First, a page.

Meet the artist who makes candles of people’s faces

Entertainment

Artist Janie Korn crafts incredible candles. (Credit: Alistair Matthews)

(NEXSTAR) – For Janie Korn, a New York-based artist, there’s something magical about candles.

They’re ephemeral for one — a quick match to the wick and the wax drips down around it.

But they’re also signifiers of stored, potential energy.

“Undoing them is a huge part,” she says. “That spirit that exists within a candle of the potential destruction is this added element to the overall composition.”

Janie Korn and one of her candles. (Credit: Eric Helgas)

“Even if you don’t light the candle there’s this sort of invitation, this danger of potentially [destroying it]. It communicates on a spiritual level.”

You probably don’t want to burn Korn’s candles in the first place. They’re works of art, after all. But Korn is O.K. with it if you do decide to set fire to one of her art pieces.

“I recently started to light some of my own candles, and I think it brings them life,” she said. “They start to move, the wax starts to melt, and I really like it.”

Korn’s subjects are multivalent and ever-changing. She’s interested in objects that hold a special place in people’s hearts, but that don’t often grab our full attention.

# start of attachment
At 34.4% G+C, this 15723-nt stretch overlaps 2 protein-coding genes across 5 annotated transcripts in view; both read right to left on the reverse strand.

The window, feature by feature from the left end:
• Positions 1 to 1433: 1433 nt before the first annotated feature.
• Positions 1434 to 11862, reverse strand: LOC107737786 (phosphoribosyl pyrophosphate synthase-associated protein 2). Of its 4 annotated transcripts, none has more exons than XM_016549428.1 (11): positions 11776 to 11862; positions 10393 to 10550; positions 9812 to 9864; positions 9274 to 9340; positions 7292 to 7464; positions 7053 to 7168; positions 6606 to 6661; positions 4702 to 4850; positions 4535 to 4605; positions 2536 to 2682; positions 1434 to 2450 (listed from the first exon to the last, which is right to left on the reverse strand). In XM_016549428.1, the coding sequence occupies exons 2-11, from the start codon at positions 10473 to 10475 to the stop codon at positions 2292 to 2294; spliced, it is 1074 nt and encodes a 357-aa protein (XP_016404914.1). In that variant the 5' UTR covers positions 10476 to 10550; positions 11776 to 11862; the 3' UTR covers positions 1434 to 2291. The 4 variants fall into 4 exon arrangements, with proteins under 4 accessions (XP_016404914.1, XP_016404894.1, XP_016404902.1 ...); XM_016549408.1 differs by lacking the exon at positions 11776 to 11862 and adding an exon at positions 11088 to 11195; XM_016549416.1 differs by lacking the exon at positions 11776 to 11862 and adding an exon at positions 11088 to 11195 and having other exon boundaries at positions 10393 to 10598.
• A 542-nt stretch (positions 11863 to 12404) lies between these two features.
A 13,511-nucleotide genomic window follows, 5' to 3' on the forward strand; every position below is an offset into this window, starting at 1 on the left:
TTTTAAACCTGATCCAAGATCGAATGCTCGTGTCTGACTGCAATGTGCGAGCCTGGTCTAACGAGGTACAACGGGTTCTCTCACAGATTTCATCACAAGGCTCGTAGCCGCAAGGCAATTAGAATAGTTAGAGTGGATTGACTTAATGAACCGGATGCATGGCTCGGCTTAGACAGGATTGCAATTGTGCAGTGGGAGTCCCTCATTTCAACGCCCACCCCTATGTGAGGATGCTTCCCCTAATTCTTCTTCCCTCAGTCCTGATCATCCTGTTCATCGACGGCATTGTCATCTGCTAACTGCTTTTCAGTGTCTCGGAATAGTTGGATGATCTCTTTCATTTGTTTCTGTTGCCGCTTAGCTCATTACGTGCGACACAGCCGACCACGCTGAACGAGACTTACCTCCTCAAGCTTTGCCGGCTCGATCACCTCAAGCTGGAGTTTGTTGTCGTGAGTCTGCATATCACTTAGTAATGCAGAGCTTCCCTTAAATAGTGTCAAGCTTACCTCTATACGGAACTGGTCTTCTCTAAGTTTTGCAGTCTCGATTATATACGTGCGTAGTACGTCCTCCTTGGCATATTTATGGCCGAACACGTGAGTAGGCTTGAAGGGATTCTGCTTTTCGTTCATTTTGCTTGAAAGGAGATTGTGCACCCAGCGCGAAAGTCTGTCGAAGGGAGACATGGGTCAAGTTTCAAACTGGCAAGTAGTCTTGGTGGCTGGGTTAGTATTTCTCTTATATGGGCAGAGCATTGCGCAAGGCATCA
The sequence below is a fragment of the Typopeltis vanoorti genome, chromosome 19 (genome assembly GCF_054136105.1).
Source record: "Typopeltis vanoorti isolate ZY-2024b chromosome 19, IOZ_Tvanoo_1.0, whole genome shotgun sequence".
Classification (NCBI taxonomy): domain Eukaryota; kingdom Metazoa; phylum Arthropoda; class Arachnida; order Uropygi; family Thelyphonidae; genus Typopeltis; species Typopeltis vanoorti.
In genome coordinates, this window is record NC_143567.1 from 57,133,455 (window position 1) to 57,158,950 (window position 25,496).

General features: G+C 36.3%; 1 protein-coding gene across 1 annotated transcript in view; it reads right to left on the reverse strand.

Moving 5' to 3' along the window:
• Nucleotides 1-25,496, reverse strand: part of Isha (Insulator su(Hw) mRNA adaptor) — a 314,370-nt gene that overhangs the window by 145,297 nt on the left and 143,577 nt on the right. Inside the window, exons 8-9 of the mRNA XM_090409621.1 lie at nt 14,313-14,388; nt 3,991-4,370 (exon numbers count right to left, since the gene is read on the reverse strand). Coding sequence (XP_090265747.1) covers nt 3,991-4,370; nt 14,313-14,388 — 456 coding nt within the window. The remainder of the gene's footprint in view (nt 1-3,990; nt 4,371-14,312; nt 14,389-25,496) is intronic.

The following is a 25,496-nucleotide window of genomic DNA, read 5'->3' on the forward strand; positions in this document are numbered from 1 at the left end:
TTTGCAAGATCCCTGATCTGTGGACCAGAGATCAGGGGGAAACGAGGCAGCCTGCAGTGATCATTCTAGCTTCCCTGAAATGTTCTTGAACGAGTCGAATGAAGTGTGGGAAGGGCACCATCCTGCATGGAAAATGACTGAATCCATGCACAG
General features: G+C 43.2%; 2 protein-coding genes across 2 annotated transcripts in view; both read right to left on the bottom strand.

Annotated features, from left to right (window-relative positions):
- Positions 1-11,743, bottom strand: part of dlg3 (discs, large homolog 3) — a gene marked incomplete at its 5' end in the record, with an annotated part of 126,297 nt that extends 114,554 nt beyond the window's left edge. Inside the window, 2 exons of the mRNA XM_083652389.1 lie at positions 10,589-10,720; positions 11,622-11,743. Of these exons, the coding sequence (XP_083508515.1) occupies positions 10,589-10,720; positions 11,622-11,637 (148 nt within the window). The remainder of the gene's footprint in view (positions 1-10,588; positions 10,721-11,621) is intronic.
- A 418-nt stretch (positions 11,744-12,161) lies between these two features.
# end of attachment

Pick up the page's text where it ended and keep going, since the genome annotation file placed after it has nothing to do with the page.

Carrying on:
Artist Janie Korn crafts incredible candles. (Credit: Alistair Matthews)

Consider her Panera bread bowl candle. It’s not something you’d stop to think about, but it holds a space in many of our hearts.

It’s about reflecting on “small, forgotten moments,” Korn says.

She grew up in “suburbia,” and finds “there’s elements of my upbringing that don’t get a lot of shine in the art world or in the cultural hierarchy.”

“They’re modest things, like the bread bowl. It’s not esteemed, but to me it’s really formative, inspiring and essential to my rearing. But it’s a simple lowly bread bowl!”

Korn’s inspirations are seemingly endless. Recent candle forays include a Bob Ross painting, a Chucky doll and a TJ Maxx.

To Korn, there’s elements of the mystical even in the most mundane.

Her favorite candles to make, however, are portraits. Korn accepts commissions for candles that look like people’s faces — and the results are often uncanny.

“I really love looking at people’s faces,” she says. “I like studying the features and creating a gift for somebody.”

She even does wedding cake toppers — something you won’t see at any ol’ festivity.

Currently, she’s been working on more “abstract” work, with gothic influences. She’s even developing a scented candle that smells like “bodega flowers” — newspapers, refrigerator and snacks, included.

To view Korn’s work or request a pet or human portrait, visit her website or Instagram page.

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